TRIBUTES have been paid to councillors past and present who have passed away.
Southwick councillor Christine Shattock died after a fall at home on Thursday, while a funeral service for former Easington councillor Dennis Raine is being held today and services for former Washington members James Walker and Kath Chamberlin were held on Friday.
City council leader Coun Paul Watson led the tributes to his Labour party colleague Coun Shattock.
He said: “Christine served the community for many years, and had a passionate interest in issues involving health, housing and adult services, where she served as scrutiny lead,” he said.
“She also served as a governor for Southwick Primary School and recently backed a proposed development for a retirement village in Southwick.
“As a councillor she was a respected colleague to some and opponent to others who contributed a lot to council debates and committees.
“I’m sure all of her former political colleagues and many friends will join me in paying tribute to her years of dedicated public service.”
Ward colleague Coun Norma Wright said: “She was one of the best – I will miss her very much.
“She was a thoroughly, thoroughly decent woman. Christine came from Kent, and what she saw when she came to Sunderland was very different.
“It shaped her for the rest of her life. She was totally committed to Sunderland, to the people of Sunderland and to doing her best for the people of Sunderland.”
Scores of people are expected to turn out at Easington Colliery Methodist Chapel today for the funeral of Dennis Raine, who served on both Easington district and parish councils for more than four decades.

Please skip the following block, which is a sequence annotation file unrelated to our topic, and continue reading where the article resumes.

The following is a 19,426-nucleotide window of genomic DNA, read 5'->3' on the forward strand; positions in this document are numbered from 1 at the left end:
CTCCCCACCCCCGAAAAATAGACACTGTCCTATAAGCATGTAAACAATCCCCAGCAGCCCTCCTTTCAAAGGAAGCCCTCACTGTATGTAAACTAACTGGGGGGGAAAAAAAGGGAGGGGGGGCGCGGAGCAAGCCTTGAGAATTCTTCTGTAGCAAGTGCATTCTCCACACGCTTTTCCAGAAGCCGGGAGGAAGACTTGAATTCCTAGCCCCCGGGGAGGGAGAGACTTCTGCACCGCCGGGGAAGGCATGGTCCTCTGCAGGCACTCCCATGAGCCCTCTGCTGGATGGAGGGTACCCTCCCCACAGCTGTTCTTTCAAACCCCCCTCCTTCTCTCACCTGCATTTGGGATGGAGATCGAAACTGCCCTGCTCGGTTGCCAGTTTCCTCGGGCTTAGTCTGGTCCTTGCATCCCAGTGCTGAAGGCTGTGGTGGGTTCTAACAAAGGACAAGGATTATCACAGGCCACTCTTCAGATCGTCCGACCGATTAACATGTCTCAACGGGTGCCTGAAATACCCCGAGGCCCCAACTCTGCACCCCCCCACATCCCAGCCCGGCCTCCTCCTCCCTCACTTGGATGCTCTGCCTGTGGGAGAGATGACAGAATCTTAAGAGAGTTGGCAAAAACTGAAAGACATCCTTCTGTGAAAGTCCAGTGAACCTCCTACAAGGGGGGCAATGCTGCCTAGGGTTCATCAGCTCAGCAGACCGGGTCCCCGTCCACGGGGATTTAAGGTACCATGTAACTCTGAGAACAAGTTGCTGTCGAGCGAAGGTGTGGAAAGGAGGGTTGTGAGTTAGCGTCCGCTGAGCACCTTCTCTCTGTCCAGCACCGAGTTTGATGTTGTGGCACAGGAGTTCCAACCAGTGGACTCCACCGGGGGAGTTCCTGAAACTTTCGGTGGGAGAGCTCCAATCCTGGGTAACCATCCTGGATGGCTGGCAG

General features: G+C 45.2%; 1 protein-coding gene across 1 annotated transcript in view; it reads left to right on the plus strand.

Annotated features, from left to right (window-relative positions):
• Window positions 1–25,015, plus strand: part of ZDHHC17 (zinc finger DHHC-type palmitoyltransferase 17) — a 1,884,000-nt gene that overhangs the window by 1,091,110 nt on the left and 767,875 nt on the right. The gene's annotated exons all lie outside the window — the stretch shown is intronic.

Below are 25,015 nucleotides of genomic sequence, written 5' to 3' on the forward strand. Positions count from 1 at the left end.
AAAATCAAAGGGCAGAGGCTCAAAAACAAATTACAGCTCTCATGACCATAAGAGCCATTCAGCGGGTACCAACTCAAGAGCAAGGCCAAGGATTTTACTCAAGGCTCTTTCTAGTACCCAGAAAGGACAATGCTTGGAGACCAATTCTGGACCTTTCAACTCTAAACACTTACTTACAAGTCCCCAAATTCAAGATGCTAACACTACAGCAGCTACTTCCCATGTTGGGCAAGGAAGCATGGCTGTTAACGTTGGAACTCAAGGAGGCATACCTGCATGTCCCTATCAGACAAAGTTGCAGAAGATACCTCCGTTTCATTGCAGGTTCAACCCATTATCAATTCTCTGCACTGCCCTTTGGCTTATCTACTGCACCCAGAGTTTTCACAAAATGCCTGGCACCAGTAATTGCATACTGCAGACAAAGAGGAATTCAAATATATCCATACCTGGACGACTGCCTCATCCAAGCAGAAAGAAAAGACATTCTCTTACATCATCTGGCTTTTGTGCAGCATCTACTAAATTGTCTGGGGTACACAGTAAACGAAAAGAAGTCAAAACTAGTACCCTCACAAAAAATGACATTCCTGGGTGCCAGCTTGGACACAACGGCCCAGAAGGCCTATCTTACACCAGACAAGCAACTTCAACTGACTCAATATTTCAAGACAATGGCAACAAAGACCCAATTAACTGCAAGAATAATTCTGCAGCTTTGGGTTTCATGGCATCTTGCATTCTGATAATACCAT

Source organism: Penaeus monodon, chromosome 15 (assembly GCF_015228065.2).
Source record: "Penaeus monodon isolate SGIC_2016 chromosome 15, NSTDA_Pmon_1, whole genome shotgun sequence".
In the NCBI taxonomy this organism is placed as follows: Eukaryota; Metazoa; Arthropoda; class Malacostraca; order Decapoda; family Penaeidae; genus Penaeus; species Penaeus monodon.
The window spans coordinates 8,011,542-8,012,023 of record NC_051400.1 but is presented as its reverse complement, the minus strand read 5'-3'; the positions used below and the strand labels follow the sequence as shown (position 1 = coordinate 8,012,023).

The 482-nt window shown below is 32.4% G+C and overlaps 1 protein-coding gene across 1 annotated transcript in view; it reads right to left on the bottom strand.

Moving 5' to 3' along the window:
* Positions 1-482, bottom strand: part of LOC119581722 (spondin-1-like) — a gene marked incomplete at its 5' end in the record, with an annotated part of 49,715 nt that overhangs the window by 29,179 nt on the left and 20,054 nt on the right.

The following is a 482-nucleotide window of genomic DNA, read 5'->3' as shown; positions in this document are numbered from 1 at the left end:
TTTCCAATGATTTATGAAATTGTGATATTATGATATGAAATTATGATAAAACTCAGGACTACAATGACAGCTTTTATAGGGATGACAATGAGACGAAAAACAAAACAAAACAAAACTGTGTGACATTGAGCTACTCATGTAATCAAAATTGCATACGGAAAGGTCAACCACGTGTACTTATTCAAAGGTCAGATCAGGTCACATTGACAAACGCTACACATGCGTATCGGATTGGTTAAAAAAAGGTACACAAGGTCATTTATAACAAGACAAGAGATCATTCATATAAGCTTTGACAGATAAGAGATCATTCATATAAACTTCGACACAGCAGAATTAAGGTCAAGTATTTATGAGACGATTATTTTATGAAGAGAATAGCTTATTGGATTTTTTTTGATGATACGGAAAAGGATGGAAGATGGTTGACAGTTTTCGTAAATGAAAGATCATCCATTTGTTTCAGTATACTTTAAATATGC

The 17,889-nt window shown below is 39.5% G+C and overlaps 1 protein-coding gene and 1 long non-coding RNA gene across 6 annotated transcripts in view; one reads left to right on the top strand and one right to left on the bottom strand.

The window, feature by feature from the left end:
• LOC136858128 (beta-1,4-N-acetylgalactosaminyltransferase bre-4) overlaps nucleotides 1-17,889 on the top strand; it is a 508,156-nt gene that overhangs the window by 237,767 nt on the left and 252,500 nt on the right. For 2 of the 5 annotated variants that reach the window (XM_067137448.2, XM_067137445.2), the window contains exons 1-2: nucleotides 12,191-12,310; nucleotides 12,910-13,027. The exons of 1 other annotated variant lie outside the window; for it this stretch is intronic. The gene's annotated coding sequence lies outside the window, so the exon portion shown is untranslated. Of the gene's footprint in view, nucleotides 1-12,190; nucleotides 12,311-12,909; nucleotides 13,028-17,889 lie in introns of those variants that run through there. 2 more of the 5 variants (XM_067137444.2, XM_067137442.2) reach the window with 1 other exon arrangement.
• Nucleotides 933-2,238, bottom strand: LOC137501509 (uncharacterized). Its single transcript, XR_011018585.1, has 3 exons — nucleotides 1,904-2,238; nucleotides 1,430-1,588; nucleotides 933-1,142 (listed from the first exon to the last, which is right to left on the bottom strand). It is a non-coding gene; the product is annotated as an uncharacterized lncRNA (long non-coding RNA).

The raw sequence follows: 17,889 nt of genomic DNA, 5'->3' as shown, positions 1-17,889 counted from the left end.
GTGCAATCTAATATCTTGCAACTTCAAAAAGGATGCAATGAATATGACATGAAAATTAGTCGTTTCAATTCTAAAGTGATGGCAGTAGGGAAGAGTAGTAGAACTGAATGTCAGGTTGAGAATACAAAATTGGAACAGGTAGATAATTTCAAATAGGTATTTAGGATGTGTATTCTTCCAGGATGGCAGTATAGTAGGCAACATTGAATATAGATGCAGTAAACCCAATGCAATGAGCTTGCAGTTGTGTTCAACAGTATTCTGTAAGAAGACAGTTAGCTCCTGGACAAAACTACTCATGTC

The married father of 10 died peacefully in hospital last week at the age of 87 and his funeral was due to take place at noon today.
The Oak Road great-grandfather, continued to serve on Easington Colliery Parish Council until just a few years ago when ill health forced him to step down.
Fellow councillor and friend Myrtle McPherson said: “He was a true Labour man through and through and was a good friend to the Labour party.
“He was dedicated to Easington and definitely fought hard for the people of Easington for so many years. I had known him all my life and he was a good friend.
“He was a very popular councillor because he was so easy to talk to and people liked this.”
Coun Dr David Boyes, who represents Easington on Durham County Council, said: “He was the sort of person who fought for Easington whenever he could. He had Easington at the heart of everything he did and knew the people of Easington like the back of his hand.
“He was very well thought of by everyone.”
Jim Walker, 86, served Washington for more than 40 years and passed on the drive for public service to son Peter, himself now a councillor for Washington North.
“He was very much a people person – people just saw him as somebody they could go to and it all just came from that,” said Peter.
The former miner had a profound effect on Peter, brother Michael and sister Julie.
“He had a big influence on me from a very early age,” said Peter.
“Basically, from the age I was old enough to walk I was going round pushing posters and leaflets through people’s doors. It just stuck with me.”
Kath Chamberlin, who has lost her battle with Motor Neurone Disease aged 63, served just one term on the council, but Tory colleague Michael Dixon paid tribute to her determination to succeed.
“She stood as a candidate in Hendon in 2002 and lost to Tom Martin by 100 votes,” he said.
“She stood in Washington South in 2006 and lost to Graeme Miller by 35 votes, then stood again in 2007 and beat Louise Farthing by 42 votes.
“She was a fighter and never gave up.”
That determination had carried on when she became ill, said Coun Dixon.
“She suffered her illness very bravely and was supported throughout by family and friends,” he said.